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Britain’s credit standing has suffered a further blow after Fitch became the second international agency to strip the country of its AAA rating.
Citing a weaker economic and fiscal outlook it now rates the UK as AA+ with a stable outlook.
It was bad news for Britain’s Conservative-led government which promised to slash the deficit and protect the rating when it took power three years ago.
Moody’s was the first to strip the UK of its triple A rating in February and Standard & Poor’s has said there is at least a one-in-three chance it will follow suit.
Sluggish economic growth has pushed the government’s deficit reduction programme several years off track, leading to criticism that its harsh austerity programme is counter productive.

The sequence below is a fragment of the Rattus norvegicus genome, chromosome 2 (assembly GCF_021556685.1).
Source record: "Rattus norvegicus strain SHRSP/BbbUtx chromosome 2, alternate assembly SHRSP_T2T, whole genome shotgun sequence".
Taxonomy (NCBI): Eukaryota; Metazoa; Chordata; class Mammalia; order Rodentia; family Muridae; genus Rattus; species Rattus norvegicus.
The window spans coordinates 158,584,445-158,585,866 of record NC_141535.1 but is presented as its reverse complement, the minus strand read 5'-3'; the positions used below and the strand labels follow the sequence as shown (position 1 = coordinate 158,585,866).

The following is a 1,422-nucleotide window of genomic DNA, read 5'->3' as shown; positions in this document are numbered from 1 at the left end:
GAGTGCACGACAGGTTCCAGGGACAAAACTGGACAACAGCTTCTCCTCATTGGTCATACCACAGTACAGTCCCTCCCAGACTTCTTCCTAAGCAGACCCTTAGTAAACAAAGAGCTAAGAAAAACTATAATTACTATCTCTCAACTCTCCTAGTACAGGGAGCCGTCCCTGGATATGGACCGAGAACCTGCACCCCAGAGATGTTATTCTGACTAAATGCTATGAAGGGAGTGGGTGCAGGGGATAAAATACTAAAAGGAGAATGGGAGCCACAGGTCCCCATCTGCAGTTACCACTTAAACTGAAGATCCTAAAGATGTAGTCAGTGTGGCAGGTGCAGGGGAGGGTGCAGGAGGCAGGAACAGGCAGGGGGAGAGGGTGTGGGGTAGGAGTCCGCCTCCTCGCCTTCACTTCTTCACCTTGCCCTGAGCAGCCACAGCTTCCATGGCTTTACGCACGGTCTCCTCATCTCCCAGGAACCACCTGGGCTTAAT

Even the International Monetary Fund, once a key ally in the case for fiscal austerity, has urged Britain to consider slowing the pace of deficit cuts.
Finance minister George Osborne admitted last month that growth this year would be half the level previously assumed and public debt would rise for several more years.
Fitch’s downgrade will be seized upon by critics of the government’s austerity policy, but market reaction is likely to be more muted. France and the United States have both lost their triple-A rating with more than one agency without any major loss of investor confidence.
The move comes just days after the International Monetary Fund cut the UK’s growth outlook for 2013 to just 0.7 percent, down from 1.0 percent – more than any other advanced economy.
The IMF said Osborne should reconsider his austerity plan to hasten the recovery.
Osborne’s aides have said he will defend his plans “aggressively” when an IMF team arrives in London next month to make their annual assessment of the British economy.